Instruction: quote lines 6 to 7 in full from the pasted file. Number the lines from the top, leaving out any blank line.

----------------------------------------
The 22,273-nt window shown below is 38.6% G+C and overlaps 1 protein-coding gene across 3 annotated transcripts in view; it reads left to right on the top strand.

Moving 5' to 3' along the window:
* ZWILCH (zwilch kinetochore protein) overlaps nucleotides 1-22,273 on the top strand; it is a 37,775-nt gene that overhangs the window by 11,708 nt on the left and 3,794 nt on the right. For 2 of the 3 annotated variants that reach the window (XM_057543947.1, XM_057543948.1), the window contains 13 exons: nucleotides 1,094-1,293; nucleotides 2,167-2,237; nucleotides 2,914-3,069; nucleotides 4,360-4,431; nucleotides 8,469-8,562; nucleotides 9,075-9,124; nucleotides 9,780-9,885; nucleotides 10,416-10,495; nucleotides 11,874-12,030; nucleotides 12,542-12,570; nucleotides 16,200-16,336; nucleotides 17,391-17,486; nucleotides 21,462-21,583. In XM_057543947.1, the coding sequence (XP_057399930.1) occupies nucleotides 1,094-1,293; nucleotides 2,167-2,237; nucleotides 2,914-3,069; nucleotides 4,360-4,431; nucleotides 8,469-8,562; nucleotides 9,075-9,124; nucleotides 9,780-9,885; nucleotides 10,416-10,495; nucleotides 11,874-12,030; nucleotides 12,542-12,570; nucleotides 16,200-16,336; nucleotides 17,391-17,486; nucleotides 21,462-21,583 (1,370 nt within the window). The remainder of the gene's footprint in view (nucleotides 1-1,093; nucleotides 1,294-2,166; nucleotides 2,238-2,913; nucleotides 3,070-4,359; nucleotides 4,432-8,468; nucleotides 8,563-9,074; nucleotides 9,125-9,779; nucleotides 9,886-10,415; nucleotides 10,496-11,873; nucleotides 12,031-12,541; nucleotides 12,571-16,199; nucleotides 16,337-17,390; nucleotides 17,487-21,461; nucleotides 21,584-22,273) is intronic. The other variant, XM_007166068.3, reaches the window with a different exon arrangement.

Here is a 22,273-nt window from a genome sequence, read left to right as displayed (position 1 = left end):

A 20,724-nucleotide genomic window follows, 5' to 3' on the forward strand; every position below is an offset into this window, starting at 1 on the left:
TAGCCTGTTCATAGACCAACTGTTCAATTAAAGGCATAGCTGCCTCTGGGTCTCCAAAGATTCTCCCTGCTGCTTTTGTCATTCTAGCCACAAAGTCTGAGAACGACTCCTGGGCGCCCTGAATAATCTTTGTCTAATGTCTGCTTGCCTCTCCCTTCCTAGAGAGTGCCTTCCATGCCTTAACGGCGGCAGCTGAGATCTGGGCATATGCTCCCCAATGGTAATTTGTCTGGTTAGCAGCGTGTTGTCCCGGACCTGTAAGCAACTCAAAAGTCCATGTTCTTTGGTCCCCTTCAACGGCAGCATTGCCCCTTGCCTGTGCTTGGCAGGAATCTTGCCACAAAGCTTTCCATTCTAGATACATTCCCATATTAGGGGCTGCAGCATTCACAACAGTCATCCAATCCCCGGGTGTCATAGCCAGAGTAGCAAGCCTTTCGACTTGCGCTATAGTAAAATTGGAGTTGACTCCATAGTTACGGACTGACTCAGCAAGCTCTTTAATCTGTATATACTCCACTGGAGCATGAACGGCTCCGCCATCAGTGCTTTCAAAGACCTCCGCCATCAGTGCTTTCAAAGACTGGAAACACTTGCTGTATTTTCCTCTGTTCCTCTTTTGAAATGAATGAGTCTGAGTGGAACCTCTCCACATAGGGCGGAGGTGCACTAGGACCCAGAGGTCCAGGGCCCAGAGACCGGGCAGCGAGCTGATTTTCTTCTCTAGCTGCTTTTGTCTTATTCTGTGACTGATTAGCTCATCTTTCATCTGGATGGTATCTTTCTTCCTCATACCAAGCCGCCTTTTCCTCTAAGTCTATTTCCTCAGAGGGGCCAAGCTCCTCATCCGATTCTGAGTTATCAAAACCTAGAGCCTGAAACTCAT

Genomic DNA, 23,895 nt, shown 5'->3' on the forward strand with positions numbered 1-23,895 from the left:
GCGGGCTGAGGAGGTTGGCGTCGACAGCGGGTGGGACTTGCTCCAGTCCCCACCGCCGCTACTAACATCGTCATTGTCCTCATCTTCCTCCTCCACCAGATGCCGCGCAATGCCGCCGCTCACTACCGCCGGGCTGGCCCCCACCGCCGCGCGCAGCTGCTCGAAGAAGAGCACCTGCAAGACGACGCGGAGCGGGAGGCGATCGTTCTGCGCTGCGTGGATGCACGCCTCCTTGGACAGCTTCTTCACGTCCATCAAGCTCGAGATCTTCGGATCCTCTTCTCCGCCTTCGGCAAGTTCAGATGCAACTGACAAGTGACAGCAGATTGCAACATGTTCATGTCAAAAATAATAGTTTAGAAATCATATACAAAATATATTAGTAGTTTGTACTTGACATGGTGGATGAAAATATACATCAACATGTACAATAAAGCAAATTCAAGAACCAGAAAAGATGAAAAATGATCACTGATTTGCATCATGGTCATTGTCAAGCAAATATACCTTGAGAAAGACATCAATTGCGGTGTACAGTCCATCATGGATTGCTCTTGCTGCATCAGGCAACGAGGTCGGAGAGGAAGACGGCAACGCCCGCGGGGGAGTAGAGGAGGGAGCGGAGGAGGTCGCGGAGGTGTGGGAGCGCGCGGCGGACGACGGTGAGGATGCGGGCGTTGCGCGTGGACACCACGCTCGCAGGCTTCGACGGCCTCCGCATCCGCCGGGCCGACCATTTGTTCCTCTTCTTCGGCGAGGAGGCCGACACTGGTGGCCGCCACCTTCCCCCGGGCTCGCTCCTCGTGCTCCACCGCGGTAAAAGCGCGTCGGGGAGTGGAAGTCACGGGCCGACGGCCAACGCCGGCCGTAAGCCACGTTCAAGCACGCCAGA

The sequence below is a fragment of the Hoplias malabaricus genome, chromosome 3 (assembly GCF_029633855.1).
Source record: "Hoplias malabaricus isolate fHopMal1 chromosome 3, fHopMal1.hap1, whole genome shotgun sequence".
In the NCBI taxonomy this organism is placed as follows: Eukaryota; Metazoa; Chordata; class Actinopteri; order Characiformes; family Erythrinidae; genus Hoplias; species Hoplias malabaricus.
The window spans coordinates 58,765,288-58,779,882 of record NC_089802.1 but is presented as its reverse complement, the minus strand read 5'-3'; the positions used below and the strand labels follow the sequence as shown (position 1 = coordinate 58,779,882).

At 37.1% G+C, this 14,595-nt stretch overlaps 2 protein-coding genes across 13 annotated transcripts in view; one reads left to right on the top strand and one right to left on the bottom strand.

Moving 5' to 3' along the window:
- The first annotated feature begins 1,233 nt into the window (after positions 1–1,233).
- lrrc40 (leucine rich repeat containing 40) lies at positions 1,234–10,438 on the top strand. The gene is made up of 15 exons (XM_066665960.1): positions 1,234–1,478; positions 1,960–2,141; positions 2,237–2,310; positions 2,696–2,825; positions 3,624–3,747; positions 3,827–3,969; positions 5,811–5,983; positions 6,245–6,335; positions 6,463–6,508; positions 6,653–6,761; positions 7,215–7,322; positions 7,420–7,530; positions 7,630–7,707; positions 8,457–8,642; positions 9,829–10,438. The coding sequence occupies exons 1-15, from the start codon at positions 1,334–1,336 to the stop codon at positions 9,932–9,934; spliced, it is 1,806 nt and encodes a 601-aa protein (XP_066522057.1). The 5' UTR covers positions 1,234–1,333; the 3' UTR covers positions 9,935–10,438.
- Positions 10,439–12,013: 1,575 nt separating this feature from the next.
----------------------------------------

TAGCCTGTTCATAGACCAACTGTTCAATTAAAGGCATAGCTGCCTCTGGGTCTCCAAAGATTCTCCCTGCTGCTTTTGTCATTCTAGCCACAAAGTCTGAGAACGACTCCTGGGCGCCCTGAATAATCTTTGTCTAATGTCTGCTTGCCTCTCCCTTCCTAGAGAGTGCCTTCCATGCCTTAACGGCGGCAGCTGAGATCTGGGCATATGCTCCCCAATGGTAATTTGTCTGGTTAGCAGCGTGTTGTCCCGGACCTGTAAGCAACTCAAAAGTCCATGTTCTTTGGTCCCCTTCAACGGCAGCATTGCCCCTTGCCTGTGCTTGGCAGGAATCTTGCCACAAAGCTTTCCATTCTAGATACATTCCCATATTAGGGGCTGCAGCATTCACAACAGTCATCCAATCCCCGGGTGTCATAGCCAGAGTAGCAAGCCTTTCGACTTGCGCTATAGTAAAATTGGAGTTGACTCCATAGTTACGGACTGACTCAGCAAGCTCTTTAATCTGTATATACTCCACTGGAGCATGAACGGCTCCGCCATCAGTGCTTTCAAAGACCTCCGCCATCAGTGCTTTCAAAGACTGGAAACACTTGCTGTATTTTCCTCTGTTCCTCTTTTGAAATGAATGAGTCTGAGTGGAACCTCTCCACATAGGGCGGAGGTGCACTAGGACCCAGAGGTCCAGGGCCCAGAGACCGGGCAGCGAGCTGATTTTCTTCTCTAGCTGCTTTTGTCTTATTCTGTGACTGATTAGCTCATCTTTCATCTGGATGGTATCTTTCTTCCTCATACCAAGCCGCCTTTTCCTCTAAGTCTATTTCCTCAGAGGGGCCAAGCTCCTCATCCGATTCTGAGTTATCAAAACCTAGAGCCTGAAACTCAT

Genomic DNA, 23,895 nt, shown 5'->3' on the forward strand with positions numbered 1-23,895 from the left: